“Ben and Trientsje came in September to visit a friend, and stopped by the gallery,” Bordes said. “They really liked the work and asked me if I would make them a sculpture to commemorate the birth of their first grandchild. I submitted them two drawings, and they chose this one called Plenitude.

After deciding on a design, Marika began the long process of carving the wood. She started with the stump of a mesquite tree, she said.

“I use a chainsaw at first to get a reasonable block of wood that I can work with,” Bordes said. “Then I do everything by hand using a chisel and mallet. I wanted to use the heart of the wood because of its complex grain structure, strength, and durability. Mesquite is a challenge to work with because the grain of the wood is not uniform, but its beautiful.”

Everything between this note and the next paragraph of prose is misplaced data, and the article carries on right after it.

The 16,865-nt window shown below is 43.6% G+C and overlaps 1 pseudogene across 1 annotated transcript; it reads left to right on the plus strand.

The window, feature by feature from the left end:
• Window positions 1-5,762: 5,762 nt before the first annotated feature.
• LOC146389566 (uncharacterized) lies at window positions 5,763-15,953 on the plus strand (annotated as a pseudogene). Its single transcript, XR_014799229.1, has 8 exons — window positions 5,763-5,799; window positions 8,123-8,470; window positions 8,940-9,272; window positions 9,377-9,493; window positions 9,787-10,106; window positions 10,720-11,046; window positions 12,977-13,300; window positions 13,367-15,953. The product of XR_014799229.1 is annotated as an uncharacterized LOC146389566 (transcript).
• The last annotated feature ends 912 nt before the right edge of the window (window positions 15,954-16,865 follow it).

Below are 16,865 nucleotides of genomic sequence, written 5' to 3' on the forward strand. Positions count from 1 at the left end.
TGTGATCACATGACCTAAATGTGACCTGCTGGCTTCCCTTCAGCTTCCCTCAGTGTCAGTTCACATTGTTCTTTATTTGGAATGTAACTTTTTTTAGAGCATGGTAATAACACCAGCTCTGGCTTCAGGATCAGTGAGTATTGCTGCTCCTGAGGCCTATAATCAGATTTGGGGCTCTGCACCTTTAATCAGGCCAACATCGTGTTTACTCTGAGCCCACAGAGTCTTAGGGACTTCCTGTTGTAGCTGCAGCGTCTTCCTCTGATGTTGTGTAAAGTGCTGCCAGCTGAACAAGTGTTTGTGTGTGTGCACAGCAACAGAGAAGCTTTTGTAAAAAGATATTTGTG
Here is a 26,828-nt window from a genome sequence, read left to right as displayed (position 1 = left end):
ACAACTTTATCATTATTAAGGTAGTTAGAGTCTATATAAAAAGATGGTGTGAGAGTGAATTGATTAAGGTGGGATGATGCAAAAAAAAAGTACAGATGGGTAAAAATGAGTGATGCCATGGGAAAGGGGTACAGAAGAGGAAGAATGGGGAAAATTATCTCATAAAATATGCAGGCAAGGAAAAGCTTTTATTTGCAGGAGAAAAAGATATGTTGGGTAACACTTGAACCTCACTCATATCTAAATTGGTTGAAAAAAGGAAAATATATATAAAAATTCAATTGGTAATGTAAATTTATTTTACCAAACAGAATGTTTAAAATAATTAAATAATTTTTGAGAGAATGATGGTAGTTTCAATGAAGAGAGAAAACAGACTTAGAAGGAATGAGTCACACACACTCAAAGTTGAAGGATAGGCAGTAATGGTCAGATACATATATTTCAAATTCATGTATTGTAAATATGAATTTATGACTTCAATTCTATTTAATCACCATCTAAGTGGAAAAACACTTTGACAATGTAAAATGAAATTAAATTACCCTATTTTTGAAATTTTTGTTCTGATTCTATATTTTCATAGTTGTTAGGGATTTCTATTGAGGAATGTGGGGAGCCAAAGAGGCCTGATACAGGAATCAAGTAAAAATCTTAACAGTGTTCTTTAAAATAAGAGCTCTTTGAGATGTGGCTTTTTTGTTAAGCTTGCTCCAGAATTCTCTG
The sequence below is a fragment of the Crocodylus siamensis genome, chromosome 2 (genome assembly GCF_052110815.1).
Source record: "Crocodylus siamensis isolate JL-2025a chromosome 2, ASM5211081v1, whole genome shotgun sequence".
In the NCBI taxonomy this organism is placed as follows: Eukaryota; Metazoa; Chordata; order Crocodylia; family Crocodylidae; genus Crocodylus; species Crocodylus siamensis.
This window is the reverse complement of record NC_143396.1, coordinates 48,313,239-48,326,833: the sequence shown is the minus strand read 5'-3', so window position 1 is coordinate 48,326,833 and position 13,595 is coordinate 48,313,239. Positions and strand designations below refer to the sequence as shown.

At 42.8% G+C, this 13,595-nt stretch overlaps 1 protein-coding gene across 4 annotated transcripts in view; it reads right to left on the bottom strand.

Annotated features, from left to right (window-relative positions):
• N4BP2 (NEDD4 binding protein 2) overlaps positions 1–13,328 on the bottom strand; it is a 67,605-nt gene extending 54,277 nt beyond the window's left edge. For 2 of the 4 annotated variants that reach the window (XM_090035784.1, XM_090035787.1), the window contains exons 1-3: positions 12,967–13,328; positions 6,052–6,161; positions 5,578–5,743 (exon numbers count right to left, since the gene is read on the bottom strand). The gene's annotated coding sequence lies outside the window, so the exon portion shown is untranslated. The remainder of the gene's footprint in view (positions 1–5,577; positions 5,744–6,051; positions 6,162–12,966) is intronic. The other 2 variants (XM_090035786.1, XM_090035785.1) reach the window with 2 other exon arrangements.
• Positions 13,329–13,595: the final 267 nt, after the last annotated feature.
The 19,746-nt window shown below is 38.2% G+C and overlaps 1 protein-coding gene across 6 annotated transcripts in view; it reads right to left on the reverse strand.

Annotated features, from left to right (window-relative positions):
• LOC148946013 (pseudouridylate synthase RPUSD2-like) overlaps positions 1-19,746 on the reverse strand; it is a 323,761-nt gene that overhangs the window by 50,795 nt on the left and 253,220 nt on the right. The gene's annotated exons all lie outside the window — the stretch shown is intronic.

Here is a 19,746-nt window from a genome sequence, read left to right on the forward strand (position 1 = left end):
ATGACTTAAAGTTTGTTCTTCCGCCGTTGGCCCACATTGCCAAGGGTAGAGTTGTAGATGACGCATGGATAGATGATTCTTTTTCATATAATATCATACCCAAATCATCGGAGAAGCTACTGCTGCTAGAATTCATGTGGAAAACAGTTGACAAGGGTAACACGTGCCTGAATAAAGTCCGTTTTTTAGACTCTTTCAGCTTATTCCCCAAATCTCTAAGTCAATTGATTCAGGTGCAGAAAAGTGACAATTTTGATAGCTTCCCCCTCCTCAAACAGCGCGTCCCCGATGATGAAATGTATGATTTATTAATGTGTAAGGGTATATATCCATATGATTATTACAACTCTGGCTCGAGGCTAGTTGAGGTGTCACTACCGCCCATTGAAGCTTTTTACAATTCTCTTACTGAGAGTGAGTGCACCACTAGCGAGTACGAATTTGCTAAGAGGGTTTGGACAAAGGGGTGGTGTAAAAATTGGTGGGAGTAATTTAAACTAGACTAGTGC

Over the course of six weeks, Bordes carved away at the wood, and sent weekly e-mails to the couple to show them the progress. Finally, Plenitude came into shape.

The work is a sculpture of a child in a mother’s lap, hugging her with outreached arms. The sculpture rests on a piece of metal work shaped like a crescent moon.

“I did the crescent moon because the little girl’s name is Luna,” Bordes said. “It will be painted silver, which will compliment the mesquite wood statue and the marble base very beautifully.”

The sculpture was sent to Europe on Dec. 17. Bordes said she hoped to get it to the happy new grandparents by Christmas.

What began as a piece of what most people consider firewood, became a family’s expression of joy for the gift of a new life, Bordes said.